Editor's note: This contribution by the late journalist I.F. Stone first appeared in our January 1975 magazine. In a week that saw escalated violence between Israelis and Palestinians, our editorial intern, River Heisler, found this essay and thought it appropriate to share.
I have not spoken in a synagogue for a long time. I was welcome in synagogues when I spoke about Jewish refugees, but the plight of Arab refugees is not a popular subject in synagogues.
From the beginning of Zionism we have hated to admit that the Arabs were there. We knew they were there, but we pretended that they weren’t. Or we talked about helping them. We didn’t talk about dislodging them- very few of us thought the day would come when we would dislodge a kindred people. Nothing seems to me more dreadful than that, in the effort to resettle our own people, we have been drawn into the terrible moral fate of treating another people with injustice.
We cannot ignore the problems of the Arab refugees, and of Palestinian national aspirations, nor blind ourselves to their realities. We cannot say that the Jews have a right to yearn for Palestine after 1,900 years and deny the Arabs the right to yearn for their homes after nineteen years. These were their homes; they are not all Bedouins. But anyone who wants to regard them as Bedouins must remember that Abraham, Isaac, and Jacob were Bedouins. Any Jew with historical imagination who sees the tents of the Bedouins can’t help but see the tents of our forefathers.
In any case, we are not dealing with Bedouins. The Arab world is in many stages of development. We are dealing with a contemporary people- many radical young people, many good older people.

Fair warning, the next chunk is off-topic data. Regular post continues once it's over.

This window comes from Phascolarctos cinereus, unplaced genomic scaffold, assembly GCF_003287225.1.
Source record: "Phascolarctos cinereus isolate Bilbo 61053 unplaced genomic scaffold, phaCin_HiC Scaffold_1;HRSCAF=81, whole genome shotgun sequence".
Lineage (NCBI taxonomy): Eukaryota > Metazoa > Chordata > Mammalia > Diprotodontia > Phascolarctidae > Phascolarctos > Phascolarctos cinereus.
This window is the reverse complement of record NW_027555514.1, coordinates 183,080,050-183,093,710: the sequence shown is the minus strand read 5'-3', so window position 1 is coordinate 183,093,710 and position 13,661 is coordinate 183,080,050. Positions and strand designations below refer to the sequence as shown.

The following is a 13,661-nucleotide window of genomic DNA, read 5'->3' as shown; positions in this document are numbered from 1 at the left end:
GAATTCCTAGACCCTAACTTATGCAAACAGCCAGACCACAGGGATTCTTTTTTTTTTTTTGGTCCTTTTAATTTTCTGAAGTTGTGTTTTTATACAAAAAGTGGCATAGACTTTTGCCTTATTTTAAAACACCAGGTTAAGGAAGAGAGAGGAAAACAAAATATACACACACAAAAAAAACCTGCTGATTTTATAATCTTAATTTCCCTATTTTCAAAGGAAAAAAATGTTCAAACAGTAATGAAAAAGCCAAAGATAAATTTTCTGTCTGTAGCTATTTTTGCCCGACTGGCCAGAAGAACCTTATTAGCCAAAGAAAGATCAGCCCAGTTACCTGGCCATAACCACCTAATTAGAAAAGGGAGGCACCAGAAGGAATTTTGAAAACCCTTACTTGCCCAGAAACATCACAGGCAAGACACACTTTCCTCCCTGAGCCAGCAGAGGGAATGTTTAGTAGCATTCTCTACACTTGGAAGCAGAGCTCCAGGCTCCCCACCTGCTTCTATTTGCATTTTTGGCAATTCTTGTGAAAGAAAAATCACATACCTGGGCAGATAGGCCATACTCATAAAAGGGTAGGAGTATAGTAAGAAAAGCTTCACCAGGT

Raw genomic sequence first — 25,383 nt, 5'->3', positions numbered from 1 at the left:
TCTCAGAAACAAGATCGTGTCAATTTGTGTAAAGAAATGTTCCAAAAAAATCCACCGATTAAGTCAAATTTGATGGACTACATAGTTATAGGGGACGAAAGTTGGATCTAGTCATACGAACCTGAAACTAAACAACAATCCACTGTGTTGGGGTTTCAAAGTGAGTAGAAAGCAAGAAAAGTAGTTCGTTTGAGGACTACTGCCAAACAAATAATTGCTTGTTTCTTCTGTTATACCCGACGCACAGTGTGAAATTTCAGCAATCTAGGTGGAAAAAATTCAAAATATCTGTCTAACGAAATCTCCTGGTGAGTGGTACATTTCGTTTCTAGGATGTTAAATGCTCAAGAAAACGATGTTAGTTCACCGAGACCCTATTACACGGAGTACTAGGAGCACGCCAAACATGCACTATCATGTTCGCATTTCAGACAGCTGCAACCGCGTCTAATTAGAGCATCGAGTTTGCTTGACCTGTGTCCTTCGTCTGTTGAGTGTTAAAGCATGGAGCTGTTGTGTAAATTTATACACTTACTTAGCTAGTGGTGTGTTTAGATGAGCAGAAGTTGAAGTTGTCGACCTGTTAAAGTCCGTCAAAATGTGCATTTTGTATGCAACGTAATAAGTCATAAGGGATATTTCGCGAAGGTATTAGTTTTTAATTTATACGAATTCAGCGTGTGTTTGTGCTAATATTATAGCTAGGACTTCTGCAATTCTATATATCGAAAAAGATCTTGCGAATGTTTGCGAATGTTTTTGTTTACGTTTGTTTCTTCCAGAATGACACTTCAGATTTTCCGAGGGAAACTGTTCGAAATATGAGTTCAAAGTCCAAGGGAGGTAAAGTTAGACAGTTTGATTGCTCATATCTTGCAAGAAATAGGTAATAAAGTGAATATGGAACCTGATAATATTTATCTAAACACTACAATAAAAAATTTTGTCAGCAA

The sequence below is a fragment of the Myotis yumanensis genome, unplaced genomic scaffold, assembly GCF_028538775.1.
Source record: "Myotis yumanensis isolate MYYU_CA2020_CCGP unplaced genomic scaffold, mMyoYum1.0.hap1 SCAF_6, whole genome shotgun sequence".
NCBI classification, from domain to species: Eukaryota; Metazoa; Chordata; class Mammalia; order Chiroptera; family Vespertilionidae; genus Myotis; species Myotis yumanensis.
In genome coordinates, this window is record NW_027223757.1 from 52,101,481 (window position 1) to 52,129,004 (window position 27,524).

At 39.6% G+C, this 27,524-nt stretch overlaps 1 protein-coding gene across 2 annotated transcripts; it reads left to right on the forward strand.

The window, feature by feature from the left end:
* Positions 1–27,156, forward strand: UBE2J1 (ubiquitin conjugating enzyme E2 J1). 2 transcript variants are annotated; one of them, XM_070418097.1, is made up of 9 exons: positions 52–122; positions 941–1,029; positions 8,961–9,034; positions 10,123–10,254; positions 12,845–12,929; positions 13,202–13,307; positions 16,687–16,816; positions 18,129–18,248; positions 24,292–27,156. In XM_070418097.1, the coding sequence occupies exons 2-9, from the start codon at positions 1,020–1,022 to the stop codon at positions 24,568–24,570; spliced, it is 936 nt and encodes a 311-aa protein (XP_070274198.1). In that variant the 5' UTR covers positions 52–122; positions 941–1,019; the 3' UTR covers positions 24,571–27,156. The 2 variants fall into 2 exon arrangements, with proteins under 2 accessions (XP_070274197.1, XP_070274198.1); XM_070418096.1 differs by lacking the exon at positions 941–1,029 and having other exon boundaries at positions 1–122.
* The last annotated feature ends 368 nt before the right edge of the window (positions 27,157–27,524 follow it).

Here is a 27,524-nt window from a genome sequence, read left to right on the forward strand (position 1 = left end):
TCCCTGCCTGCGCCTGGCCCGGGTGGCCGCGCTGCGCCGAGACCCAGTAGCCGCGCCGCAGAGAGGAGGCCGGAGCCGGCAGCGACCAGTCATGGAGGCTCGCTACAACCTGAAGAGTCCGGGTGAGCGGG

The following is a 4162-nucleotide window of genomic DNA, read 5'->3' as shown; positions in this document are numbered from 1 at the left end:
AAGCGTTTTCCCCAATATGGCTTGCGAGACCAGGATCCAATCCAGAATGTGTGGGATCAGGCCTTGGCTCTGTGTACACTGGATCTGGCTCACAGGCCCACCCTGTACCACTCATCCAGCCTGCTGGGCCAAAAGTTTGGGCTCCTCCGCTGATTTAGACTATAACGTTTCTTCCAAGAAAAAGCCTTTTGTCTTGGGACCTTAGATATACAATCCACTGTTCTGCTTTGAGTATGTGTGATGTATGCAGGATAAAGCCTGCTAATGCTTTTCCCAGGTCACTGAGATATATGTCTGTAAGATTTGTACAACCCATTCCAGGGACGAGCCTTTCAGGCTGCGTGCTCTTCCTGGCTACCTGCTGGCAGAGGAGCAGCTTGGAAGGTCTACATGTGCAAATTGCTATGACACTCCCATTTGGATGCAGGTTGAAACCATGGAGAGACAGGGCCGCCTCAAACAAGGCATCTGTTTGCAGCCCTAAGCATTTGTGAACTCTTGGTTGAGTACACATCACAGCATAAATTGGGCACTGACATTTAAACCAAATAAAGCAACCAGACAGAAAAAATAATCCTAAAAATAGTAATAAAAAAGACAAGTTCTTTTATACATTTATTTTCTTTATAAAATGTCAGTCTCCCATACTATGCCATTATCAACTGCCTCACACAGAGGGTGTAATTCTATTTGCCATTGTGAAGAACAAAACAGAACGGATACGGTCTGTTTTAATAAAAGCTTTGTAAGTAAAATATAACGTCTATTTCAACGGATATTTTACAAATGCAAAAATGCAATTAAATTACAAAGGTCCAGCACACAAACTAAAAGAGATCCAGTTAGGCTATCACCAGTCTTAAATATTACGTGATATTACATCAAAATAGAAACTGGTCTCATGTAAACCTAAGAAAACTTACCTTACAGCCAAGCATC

Imagine that you are an Arab. Imagine that you were a dentist or a doctor in Jerusalem or Haifa, or that you had a villa along the little Arab Riviera in Jaffa- there were some lovely Arab villas there. Or imagine that you were a farmer, or that you had a business, or that you went to school. Then, suddenly, everything was swept away. You lost your home, your business, your school, your country. You would feel bitter- there is nothing mysterious about that- and you would feel desperate.
Terrorism is a reflection of that desperation. I do not favor terrorism, and I do not excuse it, but let’s be honest: If the situation were reversed, Jewish boys would be doing what Arab boys are doing. Jewish terrorists did it in 1946 and 1948. They killed women and children in Jerusalem, they blew up the King David Hotel, they destroyed Arab villages.
The way to end the terror, the way to heal the breach, is first of all to recognize (as Chaim Weizmann, the first president of Israel, recognized from the beginning of Zionism) that this is a struggle of right against right, that there is an Arab side and a Jewish side, that we must find a way to live together. We must begin to see the problem through their eyes, and thus have the right to ask them to see it through ours.
I want to see Israel live.
If we do not pursue the path of reconciliation, the Jewish people will be transformed in the span of a generation; we cannot harden our hearts against our Arab brothers and remain the kind of people we have been proud of being for 2,000 years. We will begin to turn our backs on everything we have been proud of, everything that the Bible and the Prophets stand for. It would not be the first time. Now every time God has given the Holy Land back to us, we have gone after strange gods. Now we are in danger of bowing down to the idols of militarism and force and realpolitik.
Isaiah says, “Israel shall be redeemed by justice,” and for me, this time around, that means justice for the Arabs as well as for the Jews.
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